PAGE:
Thursday, November 19, 2009

Thai Green Curry Chicken



I've been craving curry again since I made the Thai Green Curry with beef brisket a couple of weeks ago. I have three fresh chickens so I decided to chop it up and try it green curry chicken.
This green curry has the perfect amount of heat.

I love curry but am not too keen on cooking it for a couple of reasons: 1) because it stinks up the whole house, 2) because I've made it in the past and it just wasn't too tasty so I usually will just go out and buy it, and 3) because I'm more or less the only one that eats it in our family. So unless I know friends are coming over to join us for a meal, I don't usually make it. So, one day a while back, I saw Leela of She Simmer's post. What a great delicious post it was. If you haven't read her blog in the past, I can guarantee that you'll love it. She is very creative, artistic and an eloquent, articulate writer, not mention cute, as well, with amusing stories to go along with her posts.



After I read that post, I was inspired to try to make it for myself. The only difference is that she uses a 4 oz. can of Masaman curry paste and I used about 2 tablespoons of the curry paste and I also added carrots and yellow peppers to mine as well. The results: YUMMMM! My hubby likes it too and I think I ate half the pot!

Massaman Beef Curry: Unctuosness in Curry Form
(Serves 8-10)*

2.5 lbs tri-tip or rump roast, cut into 1-inch cube**
1 12-ounce can of coconut milk
1 4-ounce can of Maesri Massaman curry paste
6-7 smallish Yukon Gold potatoes or new potatoes, cut into thirds***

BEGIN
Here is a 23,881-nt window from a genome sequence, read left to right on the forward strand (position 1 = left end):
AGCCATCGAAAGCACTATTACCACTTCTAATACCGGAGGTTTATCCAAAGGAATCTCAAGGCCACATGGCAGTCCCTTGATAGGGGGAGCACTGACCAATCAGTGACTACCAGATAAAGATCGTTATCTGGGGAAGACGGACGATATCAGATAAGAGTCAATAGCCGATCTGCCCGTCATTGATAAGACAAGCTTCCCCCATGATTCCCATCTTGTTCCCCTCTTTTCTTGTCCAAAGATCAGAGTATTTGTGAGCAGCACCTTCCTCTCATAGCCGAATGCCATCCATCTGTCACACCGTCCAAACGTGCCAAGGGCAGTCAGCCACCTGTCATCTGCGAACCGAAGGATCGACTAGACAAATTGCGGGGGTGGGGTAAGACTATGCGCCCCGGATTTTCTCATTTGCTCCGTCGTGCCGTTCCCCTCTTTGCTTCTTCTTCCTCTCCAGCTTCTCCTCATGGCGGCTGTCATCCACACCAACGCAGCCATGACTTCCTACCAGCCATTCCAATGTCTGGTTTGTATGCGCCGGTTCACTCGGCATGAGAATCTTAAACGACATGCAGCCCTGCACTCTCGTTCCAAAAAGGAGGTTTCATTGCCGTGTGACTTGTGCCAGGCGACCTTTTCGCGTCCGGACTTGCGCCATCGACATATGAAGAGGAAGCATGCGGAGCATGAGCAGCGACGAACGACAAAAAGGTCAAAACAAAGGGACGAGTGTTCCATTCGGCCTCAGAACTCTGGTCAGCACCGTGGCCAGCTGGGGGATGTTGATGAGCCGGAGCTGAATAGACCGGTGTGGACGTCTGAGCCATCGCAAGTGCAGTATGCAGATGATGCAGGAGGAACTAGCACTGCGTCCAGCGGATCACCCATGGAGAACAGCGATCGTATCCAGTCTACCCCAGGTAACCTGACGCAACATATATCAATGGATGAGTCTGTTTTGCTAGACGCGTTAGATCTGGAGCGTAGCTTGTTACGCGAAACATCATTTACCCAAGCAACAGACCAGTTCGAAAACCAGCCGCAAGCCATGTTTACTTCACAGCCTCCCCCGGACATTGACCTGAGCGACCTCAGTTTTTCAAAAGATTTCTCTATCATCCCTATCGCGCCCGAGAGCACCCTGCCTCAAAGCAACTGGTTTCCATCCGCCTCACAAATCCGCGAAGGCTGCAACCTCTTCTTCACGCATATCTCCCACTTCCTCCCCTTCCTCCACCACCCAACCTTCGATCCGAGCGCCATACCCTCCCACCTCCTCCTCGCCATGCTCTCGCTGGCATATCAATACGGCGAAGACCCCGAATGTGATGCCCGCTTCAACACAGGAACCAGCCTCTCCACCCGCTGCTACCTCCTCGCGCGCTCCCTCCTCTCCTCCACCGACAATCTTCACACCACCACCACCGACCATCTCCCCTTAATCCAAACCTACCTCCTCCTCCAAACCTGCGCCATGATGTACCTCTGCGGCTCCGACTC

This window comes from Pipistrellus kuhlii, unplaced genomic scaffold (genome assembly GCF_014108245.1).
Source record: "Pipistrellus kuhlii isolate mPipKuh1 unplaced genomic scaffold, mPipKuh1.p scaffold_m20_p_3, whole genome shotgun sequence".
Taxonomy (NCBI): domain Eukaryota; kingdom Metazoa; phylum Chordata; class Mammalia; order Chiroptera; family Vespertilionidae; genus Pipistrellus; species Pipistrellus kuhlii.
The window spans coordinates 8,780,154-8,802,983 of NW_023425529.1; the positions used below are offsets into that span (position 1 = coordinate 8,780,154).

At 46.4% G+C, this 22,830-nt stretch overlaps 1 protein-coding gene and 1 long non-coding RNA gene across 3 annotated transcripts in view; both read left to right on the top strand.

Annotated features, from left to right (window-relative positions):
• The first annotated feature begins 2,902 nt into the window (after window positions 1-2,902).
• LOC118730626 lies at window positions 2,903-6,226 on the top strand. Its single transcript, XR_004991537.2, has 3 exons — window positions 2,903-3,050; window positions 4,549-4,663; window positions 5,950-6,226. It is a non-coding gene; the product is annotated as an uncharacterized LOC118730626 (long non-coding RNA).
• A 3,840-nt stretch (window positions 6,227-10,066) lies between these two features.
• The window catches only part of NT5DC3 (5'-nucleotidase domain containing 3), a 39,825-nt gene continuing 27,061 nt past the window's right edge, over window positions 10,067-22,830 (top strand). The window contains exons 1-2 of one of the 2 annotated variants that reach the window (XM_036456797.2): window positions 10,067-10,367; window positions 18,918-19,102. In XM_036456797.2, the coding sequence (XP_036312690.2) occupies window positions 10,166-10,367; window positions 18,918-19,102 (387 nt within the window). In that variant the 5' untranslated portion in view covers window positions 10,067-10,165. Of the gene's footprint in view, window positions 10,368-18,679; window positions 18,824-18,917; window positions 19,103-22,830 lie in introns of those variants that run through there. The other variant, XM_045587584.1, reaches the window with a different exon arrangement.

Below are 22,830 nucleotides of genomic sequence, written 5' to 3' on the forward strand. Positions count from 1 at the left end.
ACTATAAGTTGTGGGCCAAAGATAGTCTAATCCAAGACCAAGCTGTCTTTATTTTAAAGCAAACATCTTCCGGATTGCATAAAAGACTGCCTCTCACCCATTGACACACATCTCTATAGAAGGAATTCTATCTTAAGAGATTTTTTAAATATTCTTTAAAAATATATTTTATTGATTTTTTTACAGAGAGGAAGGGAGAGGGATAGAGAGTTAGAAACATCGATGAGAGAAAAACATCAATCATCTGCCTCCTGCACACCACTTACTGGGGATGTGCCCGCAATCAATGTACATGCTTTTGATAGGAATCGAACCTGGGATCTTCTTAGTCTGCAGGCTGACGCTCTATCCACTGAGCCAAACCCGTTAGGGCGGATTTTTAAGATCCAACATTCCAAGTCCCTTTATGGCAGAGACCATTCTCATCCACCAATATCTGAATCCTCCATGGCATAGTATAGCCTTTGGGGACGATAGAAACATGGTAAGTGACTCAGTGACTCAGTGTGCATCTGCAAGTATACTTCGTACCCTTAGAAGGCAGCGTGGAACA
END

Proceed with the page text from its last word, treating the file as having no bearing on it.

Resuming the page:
4 medium yellow onion, quartered
Fish sauce or salt, to taste
Sugar, to taste


  • Dump the curry paste into a large pot, set over medium-high heat, along with the creamy part of the coconut milk that usually rises to the top of the can; stir briskly.
  • When the mixture starts to bubble up around the edges, turn the heat down a notch, and continue to stir until the fat starts to separate somewhat.
  • Add the beef chunks and stir to coat the beef with the curry mixture.
  • Dump the rest of the coconut milk into the pot along with two cups (16 fl. oz.) of water. Stir and bring to a boil.
  • Once the mixture starts boiling, immediately turn the heat way down and cover the pot. High heat and furious boiling will only ruin what would have been unctuous pieces of meat. As is the case for any stewed or braised dishes, long simmering on low heat is best.
  • Let the curry simmer for about 45 minutes.
  • Add the potatoes and onions.
  • Bring the curry to a boil once more, then lower the heat to simmer and continue to cook, covered, for another 10-15 minutes. Season with fish sauce or salt and sugar. The curry shouldn't be sweet. The sugar is added in very small amount just to round out the flavor; it can even be omitted altogether.
  • When the potatoes are fork-tender, your curry is done.
  • 1 comment:

    1. Hi Anna, heard you gave Shirley a hands-on lesson. I've been wanting to try curry for a long time now I'm excited to try the modified chicken version. It sounds like you only use 1/3 the paste and 3 cans of coconut milk, no water, right? Thanks again, LA Anna.

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